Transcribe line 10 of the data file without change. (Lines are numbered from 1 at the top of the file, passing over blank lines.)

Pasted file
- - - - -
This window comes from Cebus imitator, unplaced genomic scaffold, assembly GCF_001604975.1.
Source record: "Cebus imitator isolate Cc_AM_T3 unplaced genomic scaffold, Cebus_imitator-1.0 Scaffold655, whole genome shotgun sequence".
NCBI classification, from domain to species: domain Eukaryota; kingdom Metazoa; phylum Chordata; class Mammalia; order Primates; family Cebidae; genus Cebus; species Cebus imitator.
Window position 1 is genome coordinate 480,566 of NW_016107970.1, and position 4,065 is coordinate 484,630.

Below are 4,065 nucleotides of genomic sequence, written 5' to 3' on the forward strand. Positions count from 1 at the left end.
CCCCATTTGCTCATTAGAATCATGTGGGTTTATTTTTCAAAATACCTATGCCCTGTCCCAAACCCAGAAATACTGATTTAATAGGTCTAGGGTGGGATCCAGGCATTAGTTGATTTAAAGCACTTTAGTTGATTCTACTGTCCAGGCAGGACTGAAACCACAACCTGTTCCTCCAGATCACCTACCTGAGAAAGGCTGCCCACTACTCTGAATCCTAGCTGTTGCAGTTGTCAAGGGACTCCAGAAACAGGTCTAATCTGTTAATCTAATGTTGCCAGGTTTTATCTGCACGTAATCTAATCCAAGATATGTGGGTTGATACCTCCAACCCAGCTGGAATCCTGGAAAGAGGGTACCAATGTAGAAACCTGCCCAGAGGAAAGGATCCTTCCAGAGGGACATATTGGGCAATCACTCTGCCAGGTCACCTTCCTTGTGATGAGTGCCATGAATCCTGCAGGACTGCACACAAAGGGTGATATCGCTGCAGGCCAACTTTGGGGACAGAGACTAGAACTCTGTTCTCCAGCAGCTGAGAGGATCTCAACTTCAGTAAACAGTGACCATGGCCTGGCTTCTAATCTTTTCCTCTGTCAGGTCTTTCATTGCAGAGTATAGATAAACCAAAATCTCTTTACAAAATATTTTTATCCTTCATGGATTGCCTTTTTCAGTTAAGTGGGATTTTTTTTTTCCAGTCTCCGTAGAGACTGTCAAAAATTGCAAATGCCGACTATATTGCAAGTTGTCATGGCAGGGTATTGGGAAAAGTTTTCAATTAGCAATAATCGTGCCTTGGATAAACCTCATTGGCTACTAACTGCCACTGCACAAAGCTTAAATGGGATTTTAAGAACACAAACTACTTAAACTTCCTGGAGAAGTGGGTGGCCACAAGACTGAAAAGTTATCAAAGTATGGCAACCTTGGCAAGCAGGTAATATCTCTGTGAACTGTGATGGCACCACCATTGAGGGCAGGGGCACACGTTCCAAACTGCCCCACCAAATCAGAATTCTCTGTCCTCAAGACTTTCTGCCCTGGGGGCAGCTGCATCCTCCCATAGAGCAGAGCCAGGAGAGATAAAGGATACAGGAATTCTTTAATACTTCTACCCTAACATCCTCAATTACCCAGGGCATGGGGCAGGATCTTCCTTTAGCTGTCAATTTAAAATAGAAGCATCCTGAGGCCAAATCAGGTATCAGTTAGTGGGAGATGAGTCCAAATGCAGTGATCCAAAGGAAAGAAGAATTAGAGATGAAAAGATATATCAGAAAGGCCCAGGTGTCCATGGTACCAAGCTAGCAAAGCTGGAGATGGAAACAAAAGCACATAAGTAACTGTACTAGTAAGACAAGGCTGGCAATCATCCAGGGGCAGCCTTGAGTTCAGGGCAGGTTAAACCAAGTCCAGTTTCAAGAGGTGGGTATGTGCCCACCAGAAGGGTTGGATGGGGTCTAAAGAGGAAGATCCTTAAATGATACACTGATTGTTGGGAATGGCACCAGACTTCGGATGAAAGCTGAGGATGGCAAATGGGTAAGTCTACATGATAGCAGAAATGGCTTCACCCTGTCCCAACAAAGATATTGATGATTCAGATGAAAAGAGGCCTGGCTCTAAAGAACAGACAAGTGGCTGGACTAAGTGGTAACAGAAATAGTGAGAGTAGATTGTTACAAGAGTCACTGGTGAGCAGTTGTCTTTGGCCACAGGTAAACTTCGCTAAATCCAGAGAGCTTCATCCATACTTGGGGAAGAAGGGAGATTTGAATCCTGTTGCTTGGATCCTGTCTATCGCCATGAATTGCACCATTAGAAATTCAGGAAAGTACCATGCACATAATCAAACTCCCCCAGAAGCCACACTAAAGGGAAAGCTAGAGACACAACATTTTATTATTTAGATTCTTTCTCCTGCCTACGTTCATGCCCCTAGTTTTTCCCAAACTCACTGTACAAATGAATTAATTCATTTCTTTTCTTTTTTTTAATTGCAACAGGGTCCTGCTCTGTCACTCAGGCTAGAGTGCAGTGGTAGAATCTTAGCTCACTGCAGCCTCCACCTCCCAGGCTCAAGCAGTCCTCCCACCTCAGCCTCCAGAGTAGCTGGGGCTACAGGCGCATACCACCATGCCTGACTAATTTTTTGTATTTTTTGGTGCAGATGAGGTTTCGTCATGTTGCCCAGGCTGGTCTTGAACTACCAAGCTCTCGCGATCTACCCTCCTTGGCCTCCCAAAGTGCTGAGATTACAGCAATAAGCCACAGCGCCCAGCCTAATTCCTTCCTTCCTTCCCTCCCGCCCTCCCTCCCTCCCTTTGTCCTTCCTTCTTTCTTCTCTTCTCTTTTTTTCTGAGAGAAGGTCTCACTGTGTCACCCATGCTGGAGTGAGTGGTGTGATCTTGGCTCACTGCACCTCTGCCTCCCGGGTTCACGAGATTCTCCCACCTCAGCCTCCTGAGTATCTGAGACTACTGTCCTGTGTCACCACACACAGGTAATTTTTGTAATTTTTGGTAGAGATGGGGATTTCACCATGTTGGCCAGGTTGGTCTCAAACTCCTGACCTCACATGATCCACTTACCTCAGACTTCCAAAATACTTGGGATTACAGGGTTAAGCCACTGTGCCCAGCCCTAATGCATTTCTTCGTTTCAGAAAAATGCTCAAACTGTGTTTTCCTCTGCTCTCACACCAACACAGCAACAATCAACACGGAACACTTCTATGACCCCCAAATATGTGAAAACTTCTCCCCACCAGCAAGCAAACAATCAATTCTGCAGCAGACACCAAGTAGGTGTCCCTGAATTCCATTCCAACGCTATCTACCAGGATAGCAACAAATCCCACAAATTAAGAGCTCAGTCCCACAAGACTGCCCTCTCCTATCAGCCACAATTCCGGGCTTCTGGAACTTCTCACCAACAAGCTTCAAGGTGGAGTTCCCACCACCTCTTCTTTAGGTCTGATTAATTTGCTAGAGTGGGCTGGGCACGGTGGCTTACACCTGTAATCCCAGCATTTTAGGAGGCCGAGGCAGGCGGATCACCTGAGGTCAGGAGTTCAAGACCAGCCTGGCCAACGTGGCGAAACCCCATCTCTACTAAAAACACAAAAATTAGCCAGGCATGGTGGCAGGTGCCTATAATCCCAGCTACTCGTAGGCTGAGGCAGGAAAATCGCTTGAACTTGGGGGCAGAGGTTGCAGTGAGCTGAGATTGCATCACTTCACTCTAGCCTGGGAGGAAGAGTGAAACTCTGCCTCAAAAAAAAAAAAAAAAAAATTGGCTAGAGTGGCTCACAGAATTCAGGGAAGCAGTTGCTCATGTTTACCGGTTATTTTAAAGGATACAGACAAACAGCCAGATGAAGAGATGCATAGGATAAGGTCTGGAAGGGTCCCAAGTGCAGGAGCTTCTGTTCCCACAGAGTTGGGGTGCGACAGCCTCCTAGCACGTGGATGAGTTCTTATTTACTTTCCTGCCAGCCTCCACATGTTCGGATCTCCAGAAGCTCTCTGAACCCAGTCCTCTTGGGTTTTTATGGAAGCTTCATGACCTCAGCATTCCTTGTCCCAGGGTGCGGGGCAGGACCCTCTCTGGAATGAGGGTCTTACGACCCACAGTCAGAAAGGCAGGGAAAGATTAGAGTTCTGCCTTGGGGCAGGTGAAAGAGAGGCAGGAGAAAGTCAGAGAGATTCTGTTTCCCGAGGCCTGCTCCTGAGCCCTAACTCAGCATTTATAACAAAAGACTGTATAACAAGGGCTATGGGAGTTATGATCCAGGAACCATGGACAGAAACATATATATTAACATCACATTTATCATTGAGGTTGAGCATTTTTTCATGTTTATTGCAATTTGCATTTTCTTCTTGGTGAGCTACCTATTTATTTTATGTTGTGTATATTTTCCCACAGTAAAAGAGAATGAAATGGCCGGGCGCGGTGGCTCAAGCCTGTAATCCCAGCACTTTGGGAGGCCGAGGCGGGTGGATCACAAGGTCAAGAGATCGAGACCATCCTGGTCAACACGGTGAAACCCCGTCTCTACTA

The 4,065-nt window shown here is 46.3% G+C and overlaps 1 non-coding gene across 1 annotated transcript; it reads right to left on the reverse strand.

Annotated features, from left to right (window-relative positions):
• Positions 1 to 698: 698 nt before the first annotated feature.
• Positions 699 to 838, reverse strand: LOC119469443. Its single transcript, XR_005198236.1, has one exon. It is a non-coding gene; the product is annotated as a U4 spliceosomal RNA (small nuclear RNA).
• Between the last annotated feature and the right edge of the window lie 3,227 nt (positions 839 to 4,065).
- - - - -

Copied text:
• Positions 699 to 838, reverse strand: LOC119469443. Its single transcript, XR_005198236.1, has one exon. It is a non-coding gene; the product is annotated as a U4 spliceosomal RNA (small nuclear RNA).